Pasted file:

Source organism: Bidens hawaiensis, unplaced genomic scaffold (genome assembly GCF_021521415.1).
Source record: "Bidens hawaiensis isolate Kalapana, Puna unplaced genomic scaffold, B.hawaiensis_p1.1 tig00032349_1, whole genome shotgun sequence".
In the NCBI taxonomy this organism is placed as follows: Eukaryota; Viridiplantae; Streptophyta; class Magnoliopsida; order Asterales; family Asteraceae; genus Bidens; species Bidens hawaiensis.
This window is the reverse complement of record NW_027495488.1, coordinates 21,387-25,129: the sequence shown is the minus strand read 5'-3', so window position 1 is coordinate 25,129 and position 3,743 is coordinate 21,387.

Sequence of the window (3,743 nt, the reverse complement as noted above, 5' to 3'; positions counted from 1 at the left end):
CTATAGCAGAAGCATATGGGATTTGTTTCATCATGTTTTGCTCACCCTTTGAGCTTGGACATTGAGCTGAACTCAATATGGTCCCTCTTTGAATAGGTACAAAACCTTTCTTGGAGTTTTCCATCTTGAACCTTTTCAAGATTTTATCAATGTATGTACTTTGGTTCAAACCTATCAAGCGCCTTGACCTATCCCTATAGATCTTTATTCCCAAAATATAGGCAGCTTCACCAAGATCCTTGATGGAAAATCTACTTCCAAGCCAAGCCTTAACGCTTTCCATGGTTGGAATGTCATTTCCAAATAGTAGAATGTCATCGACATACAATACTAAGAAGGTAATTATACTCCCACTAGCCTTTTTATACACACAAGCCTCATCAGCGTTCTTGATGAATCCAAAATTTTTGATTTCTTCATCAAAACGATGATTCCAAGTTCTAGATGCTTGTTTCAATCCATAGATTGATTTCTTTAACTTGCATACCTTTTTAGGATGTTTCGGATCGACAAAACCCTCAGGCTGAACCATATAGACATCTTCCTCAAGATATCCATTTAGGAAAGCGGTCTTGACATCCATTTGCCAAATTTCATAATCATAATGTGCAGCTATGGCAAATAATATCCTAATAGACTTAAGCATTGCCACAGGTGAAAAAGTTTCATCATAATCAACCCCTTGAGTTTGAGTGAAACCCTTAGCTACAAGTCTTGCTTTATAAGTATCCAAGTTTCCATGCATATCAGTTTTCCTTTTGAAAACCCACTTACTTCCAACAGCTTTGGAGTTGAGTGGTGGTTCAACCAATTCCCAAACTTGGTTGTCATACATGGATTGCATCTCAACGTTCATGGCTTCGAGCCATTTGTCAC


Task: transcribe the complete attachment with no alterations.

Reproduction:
Source organism: Bidens hawaiensis, unplaced genomic scaffold (genome assembly GCF_021521415.1).
Source record: "Bidens hawaiensis isolate Kalapana, Puna unplaced genomic scaffold, B.hawaiensis_p1.1 tig00032349_1, whole genome shotgun sequence".
In the NCBI taxonomy this organism is placed as follows: Eukaryota; Viridiplantae; Streptophyta; class Magnoliopsida; order Asterales; family Asteraceae; genus Bidens; species Bidens hawaiensis.
This window is the reverse complement of record NW_027495488.1, coordinates 21,387-25,129: the sequence shown is the minus strand read 5'-3', so window position 1 is coordinate 25,129 and position 3,743 is coordinate 21,387.

Sequence of the window (3,743 nt, the reverse complement as noted above, 5' to 3'; positions counted from 1 at the left end):
CTATAGCAGAAGCATATGGGATTTGTTTCATCATGTTTTGCTCACCCTTTGAGCTTGGACATTGAGCTGAACTCAATATGGTCCCTCTTTGAATAGGTACAAAACCTTTCTTGGAGTTTTCCATCTTGAACCTTTTCAAGATTTTATCAATGTATGTACTTTGGTTCAAACCTATCAAGCGCCTTGACCTATCCCTATAGATCTTTATTCCCAAAATATAGGCAGCTTCACCAAGATCCTTGATGGAAAATCTACTTCCAAGCCAAGCCTTAACGCTTTCCATGGTTGGAATGTCATTTCCAAATAGTAGAATGTCATCGACATACAATACTAAGAAGGTAATTATACTCCCACTAGCCTTTTTATACACACAAGCCTCATCAGCGTTCTTGATGAATCCAAAATTTTTGATTTCTTCATCAAAACGATGATTCCAAGTTCTAGATGCTTGTTTCAATCCATAGATTGATTTCTTTAACTTGCATACCTTTTTAGGATGTTTCGGATCGACAAAACCCTCAGGCTGAACCATATAGACATCTTCCTCAAGATATCCATTTAGGAAAGCGGTCTTGACATCCATTTGCCAAATTTCATAATCATAATGTGCAGCTATGGCAAATAATATCCTAATAGACTTAAGCATTGCCACAGGTGAAAAAGTTTCATCATAATCAACCCCTTGAGTTTGAGTGAAACCCTTAGCTACAAGTCTTGCTTTATAAGTATCCAAGTTTCCATGCATATCAGTTTTCCTTTTGAAAACCCACTTACTTCCAACAGCTTTGGAGTTGAGTGGTGGTTCAACCAATTCCCAAACTTGGTTGTCATACATGGATTGCATCTCAACGTTCATGGCTTCGAGCCATTTGTCAC